Yesterday, a tribal court in Pakistan handed down a 33-year prison term for treason to the doctor who helped the CIA locate Osama Bin Laden in a Pakistani army garrison town. The verdict drew widespread attention in Washington, but Congress and the State Department are having very different reactions.
But the U.S. State Department didn’t ramp up its rhetoric so dramatically, maintaining its position that Afridi is detained without basis. A spokesperson said the U.S. will continue to let the Pakistani government know about that position. The softer line might reflect the possibility that Afridi’s verdict could easily be overturned.
Afridi, who ran a vaccination drive to collect data that the U.S. has credited with helping to find Bin Laden, was tried under a British colonial-era law that does not carry a death penalty, according to the New York Times. (The L.A. Times reported that “Afridi could have been given the death penalty.”) Having never approved of his detention, however, the U.S. still objected to the sentence. Asked about the issue yesterday, spokeswoman Victoria Nuland said:
We will – we continue to see no basis for Dr. Afridi to be held….
I think we’ve said that we don’t see any basis for what’s happened here, and so we will continue to make those representations to the Government of Pakistan.
In February, Clinton said of Afridi: “His work on behalf of the effort to take down Bin Laden was in Pakistan’s interests as well as in America’s.” On CBS’s 60 Minutes in January, Panetta was more outspoken on the matter, calling actions against Afridi a “real mistake on their part” and crediting his help and making a case similar to Clinton’s:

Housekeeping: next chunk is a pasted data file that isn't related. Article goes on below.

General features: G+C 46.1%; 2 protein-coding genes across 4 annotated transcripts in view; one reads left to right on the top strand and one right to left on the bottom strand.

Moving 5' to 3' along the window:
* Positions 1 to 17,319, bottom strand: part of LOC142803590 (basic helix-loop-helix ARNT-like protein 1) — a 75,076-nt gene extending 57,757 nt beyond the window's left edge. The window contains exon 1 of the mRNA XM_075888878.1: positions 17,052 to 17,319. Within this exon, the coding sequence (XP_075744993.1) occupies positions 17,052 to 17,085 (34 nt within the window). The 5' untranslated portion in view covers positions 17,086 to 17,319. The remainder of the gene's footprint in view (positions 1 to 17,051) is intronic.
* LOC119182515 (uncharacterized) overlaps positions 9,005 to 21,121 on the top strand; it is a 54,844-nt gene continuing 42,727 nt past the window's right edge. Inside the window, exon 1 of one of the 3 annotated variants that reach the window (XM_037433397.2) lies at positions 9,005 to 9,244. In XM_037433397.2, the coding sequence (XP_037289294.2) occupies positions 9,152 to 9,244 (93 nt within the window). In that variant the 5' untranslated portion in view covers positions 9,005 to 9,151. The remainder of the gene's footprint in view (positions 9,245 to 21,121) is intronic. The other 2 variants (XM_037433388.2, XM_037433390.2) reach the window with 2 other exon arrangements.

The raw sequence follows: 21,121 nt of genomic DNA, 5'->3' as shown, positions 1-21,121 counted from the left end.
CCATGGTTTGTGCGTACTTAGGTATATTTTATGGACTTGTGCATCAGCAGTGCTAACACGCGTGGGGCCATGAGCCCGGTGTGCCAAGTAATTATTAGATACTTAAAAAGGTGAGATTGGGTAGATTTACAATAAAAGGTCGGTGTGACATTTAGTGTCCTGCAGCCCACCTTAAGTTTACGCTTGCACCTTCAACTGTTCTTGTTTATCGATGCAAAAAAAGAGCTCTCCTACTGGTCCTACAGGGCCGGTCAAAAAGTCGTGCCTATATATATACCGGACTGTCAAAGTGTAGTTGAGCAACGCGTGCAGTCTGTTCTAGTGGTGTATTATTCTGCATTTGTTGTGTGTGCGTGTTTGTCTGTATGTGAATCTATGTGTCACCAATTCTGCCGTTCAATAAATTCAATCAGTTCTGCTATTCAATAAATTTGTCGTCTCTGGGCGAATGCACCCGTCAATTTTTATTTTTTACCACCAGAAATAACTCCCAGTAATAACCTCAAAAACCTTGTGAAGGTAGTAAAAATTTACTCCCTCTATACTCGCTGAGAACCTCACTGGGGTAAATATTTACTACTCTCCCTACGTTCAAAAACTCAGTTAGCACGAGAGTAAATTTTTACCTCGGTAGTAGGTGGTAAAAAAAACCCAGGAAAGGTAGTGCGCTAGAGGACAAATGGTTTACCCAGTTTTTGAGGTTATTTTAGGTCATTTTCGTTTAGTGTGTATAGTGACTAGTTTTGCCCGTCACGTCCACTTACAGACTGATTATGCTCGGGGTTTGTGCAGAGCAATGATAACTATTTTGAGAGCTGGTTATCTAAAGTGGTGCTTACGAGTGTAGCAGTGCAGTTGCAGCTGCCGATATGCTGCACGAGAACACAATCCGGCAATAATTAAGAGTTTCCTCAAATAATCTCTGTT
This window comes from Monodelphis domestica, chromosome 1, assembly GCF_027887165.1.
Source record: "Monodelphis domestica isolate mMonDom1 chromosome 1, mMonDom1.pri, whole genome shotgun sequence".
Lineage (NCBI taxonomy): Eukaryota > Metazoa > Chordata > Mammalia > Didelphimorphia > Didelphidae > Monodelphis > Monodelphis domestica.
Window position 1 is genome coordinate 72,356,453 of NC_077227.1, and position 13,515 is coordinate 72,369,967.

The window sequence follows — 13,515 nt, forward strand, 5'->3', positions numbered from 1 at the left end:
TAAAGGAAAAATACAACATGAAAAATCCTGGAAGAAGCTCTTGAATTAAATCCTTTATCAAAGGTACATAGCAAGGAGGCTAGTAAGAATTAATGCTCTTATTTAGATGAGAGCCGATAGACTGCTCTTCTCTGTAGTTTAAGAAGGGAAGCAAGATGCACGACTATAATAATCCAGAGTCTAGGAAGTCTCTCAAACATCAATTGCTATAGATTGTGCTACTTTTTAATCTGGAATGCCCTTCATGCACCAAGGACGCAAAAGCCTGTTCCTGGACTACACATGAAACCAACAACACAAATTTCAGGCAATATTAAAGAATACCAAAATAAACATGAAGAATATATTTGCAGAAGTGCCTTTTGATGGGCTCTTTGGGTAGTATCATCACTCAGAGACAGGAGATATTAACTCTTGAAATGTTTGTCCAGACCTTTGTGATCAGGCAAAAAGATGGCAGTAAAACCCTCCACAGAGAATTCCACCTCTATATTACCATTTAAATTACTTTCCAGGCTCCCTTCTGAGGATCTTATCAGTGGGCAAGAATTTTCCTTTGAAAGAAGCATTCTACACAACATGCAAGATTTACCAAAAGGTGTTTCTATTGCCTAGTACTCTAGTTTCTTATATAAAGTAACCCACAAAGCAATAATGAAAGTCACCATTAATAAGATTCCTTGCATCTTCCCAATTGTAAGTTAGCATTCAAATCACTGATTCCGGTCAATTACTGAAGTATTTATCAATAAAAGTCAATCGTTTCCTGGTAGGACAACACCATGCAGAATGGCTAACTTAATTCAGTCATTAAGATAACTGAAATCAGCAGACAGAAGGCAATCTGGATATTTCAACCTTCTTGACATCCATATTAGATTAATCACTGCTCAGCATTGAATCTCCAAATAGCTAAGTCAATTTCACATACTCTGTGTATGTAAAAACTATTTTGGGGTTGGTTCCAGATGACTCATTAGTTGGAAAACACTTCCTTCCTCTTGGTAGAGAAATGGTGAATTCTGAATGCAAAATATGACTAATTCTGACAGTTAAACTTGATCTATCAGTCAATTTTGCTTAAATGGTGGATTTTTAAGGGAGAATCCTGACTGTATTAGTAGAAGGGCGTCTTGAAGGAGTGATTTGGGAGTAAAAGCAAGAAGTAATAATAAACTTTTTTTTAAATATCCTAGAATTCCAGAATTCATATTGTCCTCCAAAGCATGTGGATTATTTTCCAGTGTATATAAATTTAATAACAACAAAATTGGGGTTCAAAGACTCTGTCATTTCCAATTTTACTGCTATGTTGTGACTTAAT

This was an individual who in fact helped provide intelligence that was very helpful with regards to this operation. He was not in any way treasonous towards Pakistan, he was not in any way doing anything that would have undermined Pakistan. As a matter of fact, Pakistan and the United States have a common cause here against terrorism.
A Pakistani lawyer speaking to CNN said it was likely the case could be overturned — something Nuland subtly alluded to in the briefing when she said the legal process wasn’t necessarily complete. The lawyer, Shahzad Akbar, said that the tribal court is not based in Abbottabad, the site of the bin Laden raid. He told CNN: “If this punishment is challenged by Dr. Afridi’s family in the Superior Court of Pakistan, there is a good possibility that the sentence will be turned around.“
Iran Nuclear Talks To Resume Next Month In Moscow |
Talks between Iran and the P5+1 ended today at a diplomatic impasse as Western negotiators pushed for a freeze on Iran’s production of 20 percent enriched uranium while Iran sought relief from sanctions, including a European Union (EU) oil embargo set to go into effect on July 1. “Having held in-depth discussions with our Iranian counterparts over two days…it’s clear that we both want to make progress, and that there is some common ground,” said Catherine Ashton [PDF], the EU’s foreign-policy chief, who led the P5+1 side. “However, significant differences remain.” Iran’s state controlled IRNA news service reported that the package, and limited sanctions relief, offered by the P5+1 was “outdated, not comprehensive and unbalanced.” The next round of talks are scheduled to be held in Moscow on June 17-19.